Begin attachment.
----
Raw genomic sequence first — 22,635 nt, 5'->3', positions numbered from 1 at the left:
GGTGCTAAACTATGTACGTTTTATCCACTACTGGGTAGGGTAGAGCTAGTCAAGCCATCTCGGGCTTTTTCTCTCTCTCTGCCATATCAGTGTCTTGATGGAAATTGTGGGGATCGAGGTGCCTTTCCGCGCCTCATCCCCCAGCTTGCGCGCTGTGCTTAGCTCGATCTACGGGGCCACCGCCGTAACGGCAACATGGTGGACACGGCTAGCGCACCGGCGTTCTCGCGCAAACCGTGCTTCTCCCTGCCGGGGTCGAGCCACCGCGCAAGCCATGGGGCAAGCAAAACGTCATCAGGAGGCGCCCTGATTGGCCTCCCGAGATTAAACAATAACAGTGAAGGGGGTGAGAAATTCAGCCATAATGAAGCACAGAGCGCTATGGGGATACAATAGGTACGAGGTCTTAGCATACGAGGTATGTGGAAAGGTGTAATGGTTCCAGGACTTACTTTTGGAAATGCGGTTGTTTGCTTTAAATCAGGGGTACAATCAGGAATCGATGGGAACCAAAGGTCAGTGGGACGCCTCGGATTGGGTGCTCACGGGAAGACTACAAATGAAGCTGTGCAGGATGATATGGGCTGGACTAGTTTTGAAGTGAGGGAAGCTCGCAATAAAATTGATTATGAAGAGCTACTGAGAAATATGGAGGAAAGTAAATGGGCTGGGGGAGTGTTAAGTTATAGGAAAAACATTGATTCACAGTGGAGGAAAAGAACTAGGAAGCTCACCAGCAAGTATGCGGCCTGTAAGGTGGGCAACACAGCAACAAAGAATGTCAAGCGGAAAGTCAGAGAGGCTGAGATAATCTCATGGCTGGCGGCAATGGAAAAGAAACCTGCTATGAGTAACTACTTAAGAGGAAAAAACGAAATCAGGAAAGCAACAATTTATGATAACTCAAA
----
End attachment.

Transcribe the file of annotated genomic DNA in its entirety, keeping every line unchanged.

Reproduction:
Raw genomic sequence first — 22,635 nt, 5'->3', positions numbered from 1 at the left:
GGTGCTAAACTATGTACGTTTTATCCACTACTGGGTAGGGTAGAGCTAGTCAAGCCATCTCGGGCTTTTTCTCTCTCTCTGCCATATCAGTGTCTTGATGGAAATTGTGGGGATCGAGGTGCCTTTCCGCGCCTCATCCCCCAGCTTGCGCGCTGTGCTTAGCTCGATCTACGGGGCCACCGCCGTAACGGCAACATGGTGGACACGGCTAGCGCACCGGCGTTCTCGCGCAAACCGTGCTTCTCCCTGCCGGGGTCGAGCCACCGCGCAAGCCATGGGGCAAGCAAAACGTCATCAGGAGGCGCCCTGATTGGCCTCCCGAGATTAAACAATAACAGTGAAGGGGGTGAGAAATTCAGCCATAATGAAGCACAGAGCGCTATGGGGATACAATAGGTACGAGGTCTTAGCATACGAGGTATGTGGAAAGGTGTAATGGTTCCAGGACTTACTTTTGGAAATGCGGTTGTTTGCTTTAAATCAGGGGTACAATCAGGAATCGATGGGAACCAAAGGTCAGTGGGACGCCTCGGATTGGGTGCTCACGGGAAGACTACAAATGAAGCTGTGCAGGATGATATGGGCTGGACTAGTTTTGAAGTGAGGGAAGCTCGCAATAAAATTGATTATGAAGAGCTACTGAGAAATATGGAGGAAAGTAAATGGGCTGGGGGAGTGTTAAGTTATAGGAAAAACATTGATTCACAGTGGAGGAAAAGAACTAGGAAGCTCACCAGCAAGTATGCGGCCTGTAAGGTGGGCAACACAGCAACAAAGAATGTCAAGCGGAAAGTCAGAGAGGCTGAGATAATCTCATGGCTGGCGGCAATGGAAAAGAAACCTGCTATGAGTAACTACTTAAGAGGAAAAAACGAAATCAGGAAAGCAACAATTTATGATAACTCAAA